So, your school district failed its bond or levy in February. Your administration, staff, and school board are probably feeling a lot of emotions right now – hurt, disappointment, maybe even anger.
Here are the WRONG questions to ask after you fail a measure:
- “Maybe the message wasn’t widespread enough?”
- “Maybe we just need to get more people to vote?”
- “Maybe our community doesn’t support their schools?”
This train of thought leads far too many school districts to make the same mistakes time-and-time again:
- Bad: The district runs the measure over-and-over again until it passes
- Worst: The district lowers the requested amount and runs it again.
You’re not going to build community support by beating your voters to death with your measure.
- At best, you’ll pass the next measure, but lower overall throughout the district, plus, if you lowered the measure amount, you’ll teach your voters that they can “negotiate” the price down on future measures by voting “no” the first time out.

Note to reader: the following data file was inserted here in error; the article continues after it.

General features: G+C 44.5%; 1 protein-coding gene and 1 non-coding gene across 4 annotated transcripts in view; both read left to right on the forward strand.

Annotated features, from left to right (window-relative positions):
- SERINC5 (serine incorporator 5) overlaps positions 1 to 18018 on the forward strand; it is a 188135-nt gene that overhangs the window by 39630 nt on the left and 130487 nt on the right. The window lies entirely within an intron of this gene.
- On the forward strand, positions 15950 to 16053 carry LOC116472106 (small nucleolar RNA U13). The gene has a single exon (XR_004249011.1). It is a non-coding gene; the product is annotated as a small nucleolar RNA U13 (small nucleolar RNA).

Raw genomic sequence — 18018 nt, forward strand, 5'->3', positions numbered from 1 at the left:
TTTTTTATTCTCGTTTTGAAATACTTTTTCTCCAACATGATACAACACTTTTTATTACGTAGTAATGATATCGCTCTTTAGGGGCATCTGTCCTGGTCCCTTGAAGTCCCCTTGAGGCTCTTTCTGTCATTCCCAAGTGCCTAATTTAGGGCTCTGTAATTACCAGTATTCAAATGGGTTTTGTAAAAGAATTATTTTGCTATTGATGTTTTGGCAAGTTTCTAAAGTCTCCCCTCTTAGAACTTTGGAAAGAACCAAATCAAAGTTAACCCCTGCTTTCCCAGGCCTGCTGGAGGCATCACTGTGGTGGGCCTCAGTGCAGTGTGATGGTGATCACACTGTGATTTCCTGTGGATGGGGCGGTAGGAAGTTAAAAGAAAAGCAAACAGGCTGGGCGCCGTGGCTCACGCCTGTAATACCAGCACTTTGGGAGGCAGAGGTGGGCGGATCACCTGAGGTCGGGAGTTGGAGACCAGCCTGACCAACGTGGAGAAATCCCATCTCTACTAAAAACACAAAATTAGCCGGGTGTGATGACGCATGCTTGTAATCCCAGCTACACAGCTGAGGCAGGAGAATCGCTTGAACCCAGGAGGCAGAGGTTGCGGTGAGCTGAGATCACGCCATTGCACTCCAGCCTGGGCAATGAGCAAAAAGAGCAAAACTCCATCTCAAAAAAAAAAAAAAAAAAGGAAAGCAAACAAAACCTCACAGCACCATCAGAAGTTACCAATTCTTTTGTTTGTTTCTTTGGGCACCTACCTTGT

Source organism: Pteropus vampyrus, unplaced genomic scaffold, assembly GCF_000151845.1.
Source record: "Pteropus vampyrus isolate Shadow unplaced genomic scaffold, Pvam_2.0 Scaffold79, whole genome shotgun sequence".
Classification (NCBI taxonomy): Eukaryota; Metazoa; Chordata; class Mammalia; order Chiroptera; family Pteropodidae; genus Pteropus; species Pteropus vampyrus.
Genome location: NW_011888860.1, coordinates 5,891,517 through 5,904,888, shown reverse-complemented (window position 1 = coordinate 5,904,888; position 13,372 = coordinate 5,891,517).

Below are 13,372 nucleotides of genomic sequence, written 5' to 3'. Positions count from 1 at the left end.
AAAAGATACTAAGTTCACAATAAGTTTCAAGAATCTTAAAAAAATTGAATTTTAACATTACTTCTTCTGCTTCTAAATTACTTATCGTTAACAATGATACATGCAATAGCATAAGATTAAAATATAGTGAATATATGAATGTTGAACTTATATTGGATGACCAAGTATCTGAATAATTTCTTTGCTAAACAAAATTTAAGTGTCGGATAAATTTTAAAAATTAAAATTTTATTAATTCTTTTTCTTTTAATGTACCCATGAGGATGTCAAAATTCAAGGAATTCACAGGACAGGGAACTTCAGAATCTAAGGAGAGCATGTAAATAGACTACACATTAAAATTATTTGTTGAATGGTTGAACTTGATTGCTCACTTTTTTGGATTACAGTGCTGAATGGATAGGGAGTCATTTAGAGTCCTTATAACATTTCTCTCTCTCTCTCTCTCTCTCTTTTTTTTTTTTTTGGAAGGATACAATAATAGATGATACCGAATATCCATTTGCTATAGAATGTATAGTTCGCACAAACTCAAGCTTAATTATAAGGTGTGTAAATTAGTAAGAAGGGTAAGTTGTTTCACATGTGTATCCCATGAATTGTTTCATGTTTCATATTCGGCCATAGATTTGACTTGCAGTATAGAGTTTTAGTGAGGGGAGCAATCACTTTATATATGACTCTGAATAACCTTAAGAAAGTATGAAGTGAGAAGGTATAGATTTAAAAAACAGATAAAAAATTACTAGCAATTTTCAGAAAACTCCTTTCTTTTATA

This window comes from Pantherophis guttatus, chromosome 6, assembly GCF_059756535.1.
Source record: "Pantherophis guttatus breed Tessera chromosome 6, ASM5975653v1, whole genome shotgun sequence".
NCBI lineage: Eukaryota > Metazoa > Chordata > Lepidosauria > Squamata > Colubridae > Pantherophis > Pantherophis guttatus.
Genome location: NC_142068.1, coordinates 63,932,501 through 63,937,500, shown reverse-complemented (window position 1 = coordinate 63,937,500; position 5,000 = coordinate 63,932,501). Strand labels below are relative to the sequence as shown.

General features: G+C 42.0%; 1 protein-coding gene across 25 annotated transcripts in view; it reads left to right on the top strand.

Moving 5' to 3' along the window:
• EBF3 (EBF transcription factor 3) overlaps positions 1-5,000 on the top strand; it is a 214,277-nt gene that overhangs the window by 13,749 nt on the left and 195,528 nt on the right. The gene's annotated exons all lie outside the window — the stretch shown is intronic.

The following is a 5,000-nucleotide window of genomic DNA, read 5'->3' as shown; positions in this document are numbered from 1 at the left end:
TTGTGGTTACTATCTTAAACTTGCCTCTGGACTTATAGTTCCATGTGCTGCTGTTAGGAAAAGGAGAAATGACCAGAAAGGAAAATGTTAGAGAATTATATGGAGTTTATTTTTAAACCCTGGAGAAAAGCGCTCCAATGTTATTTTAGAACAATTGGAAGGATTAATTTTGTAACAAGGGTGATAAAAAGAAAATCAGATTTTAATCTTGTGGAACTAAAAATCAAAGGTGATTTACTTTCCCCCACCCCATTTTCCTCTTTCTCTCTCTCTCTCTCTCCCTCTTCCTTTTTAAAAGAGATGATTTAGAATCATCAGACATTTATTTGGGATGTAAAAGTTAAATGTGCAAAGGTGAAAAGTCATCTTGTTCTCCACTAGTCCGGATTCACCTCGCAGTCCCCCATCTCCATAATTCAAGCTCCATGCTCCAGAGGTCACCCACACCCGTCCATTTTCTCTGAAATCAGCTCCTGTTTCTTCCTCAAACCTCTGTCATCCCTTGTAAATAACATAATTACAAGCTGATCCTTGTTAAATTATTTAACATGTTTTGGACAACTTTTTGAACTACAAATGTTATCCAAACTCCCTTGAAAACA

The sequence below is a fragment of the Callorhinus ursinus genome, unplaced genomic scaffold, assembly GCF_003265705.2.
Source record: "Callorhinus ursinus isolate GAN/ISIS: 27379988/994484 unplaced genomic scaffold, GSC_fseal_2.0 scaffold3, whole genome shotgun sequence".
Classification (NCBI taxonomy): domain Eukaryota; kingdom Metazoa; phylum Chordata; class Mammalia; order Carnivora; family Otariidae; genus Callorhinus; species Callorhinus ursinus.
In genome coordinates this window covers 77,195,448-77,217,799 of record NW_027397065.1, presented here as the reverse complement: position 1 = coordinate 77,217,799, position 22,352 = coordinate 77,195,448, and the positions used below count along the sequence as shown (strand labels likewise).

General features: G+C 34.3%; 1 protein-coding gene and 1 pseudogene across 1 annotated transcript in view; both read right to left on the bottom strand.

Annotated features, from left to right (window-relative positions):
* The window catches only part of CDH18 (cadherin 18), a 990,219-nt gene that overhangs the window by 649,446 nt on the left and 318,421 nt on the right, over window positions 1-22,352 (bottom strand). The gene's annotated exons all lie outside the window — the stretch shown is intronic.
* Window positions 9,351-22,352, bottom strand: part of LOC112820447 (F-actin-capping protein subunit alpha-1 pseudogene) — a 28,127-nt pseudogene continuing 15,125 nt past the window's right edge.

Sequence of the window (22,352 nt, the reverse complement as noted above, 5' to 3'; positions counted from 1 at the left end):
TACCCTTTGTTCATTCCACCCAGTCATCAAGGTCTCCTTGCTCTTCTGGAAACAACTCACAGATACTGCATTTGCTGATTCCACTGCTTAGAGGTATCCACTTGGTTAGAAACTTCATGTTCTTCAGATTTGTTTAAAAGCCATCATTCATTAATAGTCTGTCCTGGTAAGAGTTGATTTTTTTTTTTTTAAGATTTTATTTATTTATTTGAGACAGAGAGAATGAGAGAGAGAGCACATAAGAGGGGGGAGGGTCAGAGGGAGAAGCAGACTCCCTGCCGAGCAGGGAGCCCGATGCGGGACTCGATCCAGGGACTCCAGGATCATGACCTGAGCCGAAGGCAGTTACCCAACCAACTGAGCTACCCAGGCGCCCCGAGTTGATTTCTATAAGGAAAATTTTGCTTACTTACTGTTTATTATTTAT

- At worst, you’ll fail the next measure, lower community support for your schools in the future, and your voters will think your district didn’t actually need the things you were asking for since you’ll naturally have to continue operations without the funding asked for in the measure.
Here are the RIGHT questions to ask after you fail a measure:
- “Did we involve our community in the decision process?”
- “Did we perform enough community outreach to find out what our community would support?”
- “Does our community actually know the state of our schools?”
You failed your measure.
It’s an awful feeling.
So, what do you do now?
Get in touch with edTactics.
edTactics knows how difficult running a school district can be because we’ve been there. We know what you’re going through, and, more importantly, we know how to help you.
We are seasoned veterans in education. We’re not fresh out of college or trying to apply business tactics to a field where they don’t work – we know education because we are educators.
edTactics wants all school districts to succeed. Successful school districts make successful students.
We look forward to hearing from you!
Art Edgerly & Eric Jacobson
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